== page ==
Constructive Termination in California

A guide to help you determine if you have a wrongful termination against your employer


In California employment law, constructive termination (also called constructive discharge) occurs when an employer intentionally establishes such unhealthy working conditions for an employee that the employee has no choice but to resign.



Under conditions that would give rise to a California unfair termination lawsuit, if the worker were to be fired, unfair constructive termination is considered wrongful termination.


A wrongful constructive termination case may also be based on some of the exceptions to at-will jobs under California employment law, like an ordinary wrongful termination case.


What is California's Unfair Constructive Termination / Unfair Constructive Discharge Law?


In California, the law of constructive wrongful termination (also known as constructive wrongful discharge) provides that even if you quit instead of being fired, you can sue an employer for wrongful termination.


To sue an employer for constructive wrongful termination successfully, you need to be able to demonstrate two things:


  • Your employer deliberately or knowingly created working conditions for you that were unbearable by acts of retribution in the workplace, so that you will have little choice but to resign; and


  • Your boss could not fire you outright, but you would have had a legitimate wrongful termination claim against him/her if he/she had.


It is necessary to note that California's wrongful constructive discharge law only applies when all of these are valid.


Most non-union workers in California are "at-will workers" either under the express terms of their employment contract or under the default at-will rule applicable in California. At-will workers can be fired at any time, regardless of whether the employer has a reasonable reason to do so.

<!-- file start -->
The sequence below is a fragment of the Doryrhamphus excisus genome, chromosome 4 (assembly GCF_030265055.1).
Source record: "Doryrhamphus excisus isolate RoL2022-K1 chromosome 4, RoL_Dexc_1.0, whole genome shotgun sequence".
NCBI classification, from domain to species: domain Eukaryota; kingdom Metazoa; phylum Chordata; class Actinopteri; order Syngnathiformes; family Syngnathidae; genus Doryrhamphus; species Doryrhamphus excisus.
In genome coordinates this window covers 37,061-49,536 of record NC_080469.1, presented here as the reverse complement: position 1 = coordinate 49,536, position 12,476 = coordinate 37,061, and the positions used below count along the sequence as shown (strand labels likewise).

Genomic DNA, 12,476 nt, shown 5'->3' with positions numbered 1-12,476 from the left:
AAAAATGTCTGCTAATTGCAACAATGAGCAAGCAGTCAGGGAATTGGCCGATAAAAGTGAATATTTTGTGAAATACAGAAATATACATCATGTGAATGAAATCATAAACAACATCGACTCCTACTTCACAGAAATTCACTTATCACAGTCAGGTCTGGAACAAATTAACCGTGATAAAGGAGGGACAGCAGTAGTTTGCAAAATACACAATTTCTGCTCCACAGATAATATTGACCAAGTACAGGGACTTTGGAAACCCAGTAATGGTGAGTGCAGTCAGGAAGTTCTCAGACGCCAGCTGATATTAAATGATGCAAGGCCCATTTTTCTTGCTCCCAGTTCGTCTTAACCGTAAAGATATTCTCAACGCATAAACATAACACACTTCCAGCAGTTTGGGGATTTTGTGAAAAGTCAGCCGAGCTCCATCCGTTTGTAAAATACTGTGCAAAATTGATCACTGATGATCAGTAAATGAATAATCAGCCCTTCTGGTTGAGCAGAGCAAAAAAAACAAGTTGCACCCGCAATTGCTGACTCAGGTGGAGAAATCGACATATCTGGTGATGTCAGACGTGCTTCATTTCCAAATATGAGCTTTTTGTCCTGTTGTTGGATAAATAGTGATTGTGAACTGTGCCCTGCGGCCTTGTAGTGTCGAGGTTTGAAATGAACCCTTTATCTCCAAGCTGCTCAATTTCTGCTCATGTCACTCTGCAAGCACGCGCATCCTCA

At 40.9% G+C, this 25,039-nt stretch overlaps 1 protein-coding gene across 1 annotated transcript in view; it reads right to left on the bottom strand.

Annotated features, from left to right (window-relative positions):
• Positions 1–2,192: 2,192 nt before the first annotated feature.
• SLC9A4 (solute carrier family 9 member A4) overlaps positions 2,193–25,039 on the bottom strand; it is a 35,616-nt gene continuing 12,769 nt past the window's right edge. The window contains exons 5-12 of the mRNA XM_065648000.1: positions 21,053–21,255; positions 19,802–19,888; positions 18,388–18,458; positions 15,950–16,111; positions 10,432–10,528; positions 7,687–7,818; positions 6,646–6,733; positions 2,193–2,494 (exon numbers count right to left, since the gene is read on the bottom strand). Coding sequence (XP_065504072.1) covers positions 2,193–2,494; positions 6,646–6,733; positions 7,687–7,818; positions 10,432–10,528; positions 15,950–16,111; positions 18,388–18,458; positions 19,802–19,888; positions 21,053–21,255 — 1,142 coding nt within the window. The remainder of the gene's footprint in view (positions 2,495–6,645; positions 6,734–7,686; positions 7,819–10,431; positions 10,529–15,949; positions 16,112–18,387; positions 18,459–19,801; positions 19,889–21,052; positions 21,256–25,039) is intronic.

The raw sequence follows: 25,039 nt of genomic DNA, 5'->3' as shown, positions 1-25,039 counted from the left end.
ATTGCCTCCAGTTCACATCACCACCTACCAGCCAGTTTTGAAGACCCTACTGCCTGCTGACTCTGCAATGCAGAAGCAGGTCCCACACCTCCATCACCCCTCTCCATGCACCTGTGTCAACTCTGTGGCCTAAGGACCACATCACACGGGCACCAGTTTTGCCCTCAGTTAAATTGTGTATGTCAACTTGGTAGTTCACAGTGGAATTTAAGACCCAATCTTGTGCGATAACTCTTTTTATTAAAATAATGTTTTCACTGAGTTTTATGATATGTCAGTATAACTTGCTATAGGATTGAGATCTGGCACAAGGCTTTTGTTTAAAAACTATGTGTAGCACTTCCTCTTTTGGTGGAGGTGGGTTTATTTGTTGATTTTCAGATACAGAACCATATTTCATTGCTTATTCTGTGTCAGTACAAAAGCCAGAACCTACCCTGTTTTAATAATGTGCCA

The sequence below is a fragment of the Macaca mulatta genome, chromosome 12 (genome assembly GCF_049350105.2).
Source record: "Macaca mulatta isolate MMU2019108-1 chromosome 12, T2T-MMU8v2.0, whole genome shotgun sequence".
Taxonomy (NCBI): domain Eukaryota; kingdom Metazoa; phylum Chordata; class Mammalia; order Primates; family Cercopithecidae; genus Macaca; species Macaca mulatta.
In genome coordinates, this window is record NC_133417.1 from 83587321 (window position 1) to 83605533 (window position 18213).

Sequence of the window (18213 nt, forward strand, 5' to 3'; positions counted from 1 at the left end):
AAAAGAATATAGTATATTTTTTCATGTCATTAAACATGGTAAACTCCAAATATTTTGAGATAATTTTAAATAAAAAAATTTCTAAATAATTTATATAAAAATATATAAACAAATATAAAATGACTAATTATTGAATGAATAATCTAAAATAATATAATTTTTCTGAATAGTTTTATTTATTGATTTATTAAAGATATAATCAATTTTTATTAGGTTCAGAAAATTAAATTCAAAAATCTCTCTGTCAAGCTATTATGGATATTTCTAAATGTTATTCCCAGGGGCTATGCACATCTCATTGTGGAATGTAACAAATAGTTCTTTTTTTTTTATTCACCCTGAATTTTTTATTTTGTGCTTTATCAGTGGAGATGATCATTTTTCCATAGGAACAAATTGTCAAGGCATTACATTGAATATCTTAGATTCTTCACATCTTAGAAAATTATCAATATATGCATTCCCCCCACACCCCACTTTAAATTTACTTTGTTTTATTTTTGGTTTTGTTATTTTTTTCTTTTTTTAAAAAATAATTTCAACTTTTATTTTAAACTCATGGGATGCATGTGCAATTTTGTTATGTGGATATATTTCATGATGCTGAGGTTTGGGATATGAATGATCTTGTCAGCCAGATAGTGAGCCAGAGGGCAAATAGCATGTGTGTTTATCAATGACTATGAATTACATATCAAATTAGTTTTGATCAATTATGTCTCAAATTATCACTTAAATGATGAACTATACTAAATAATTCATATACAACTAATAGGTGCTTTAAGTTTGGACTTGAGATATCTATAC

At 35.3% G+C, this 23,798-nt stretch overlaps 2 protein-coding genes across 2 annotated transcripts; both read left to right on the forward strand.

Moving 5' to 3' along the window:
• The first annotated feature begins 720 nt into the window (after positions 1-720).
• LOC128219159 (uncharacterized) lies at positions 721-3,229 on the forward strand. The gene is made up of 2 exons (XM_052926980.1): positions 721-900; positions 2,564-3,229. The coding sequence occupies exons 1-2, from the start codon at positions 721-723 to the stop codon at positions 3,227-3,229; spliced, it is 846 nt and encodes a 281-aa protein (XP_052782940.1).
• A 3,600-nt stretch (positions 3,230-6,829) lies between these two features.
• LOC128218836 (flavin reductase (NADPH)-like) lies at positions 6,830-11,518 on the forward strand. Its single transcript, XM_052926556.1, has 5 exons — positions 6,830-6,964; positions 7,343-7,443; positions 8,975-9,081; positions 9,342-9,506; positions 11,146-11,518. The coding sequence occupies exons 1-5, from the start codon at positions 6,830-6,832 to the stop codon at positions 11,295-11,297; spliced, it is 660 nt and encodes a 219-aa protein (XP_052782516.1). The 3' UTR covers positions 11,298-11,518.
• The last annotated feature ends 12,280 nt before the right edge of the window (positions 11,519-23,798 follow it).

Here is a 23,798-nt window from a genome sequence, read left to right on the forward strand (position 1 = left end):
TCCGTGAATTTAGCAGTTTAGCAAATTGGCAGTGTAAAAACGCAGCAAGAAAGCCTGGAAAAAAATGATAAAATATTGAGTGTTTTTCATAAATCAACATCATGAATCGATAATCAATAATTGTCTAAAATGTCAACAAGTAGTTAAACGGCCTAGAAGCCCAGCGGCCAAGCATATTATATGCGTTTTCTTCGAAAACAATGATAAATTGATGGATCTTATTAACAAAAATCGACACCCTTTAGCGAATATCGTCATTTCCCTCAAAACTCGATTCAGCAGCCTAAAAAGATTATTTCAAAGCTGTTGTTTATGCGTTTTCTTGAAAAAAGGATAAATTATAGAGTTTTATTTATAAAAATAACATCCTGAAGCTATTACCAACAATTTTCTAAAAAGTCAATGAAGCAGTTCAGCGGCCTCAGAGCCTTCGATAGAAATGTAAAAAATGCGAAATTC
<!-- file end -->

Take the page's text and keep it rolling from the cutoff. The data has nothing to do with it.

An at-will worker can, at any time, even be "constructively terminated." That is, if you want as long as you are at will, your employer may subject you to unbearable working conditions.


But in this scenario, if an exception to at-will jobs applies to your case, then you might have a legitimate cause claim against your employer for constructive wrongful termination.



What is the California Legal Concept of Constructive Termination?


Under the Unreasonable Constructive Termination Act of California, a constructive termination happens when an employer.


  • It purposely produces or knowingly permits,


  • So unbearable or exacerbated working circumstances,


  • That a fair employer would recognize that there would be no alternative but to resign a reasonable person in the employee's role.


Unpleasant working conditions are not appropriate to constitute a constructive discharge, as you can see from the above concept of constructive termination. Instead, the circumstances must be so poor that a fair worker will feel forced to resign.


Often, suppose you can prove that the employer either deliberately developed the oppressive conditions or knew about them and allowed them to proceed. In that case, you can only have a successful, false constructive discharge case against the employer.


If the employer was unaware of the circumstances, s / he is not responsible.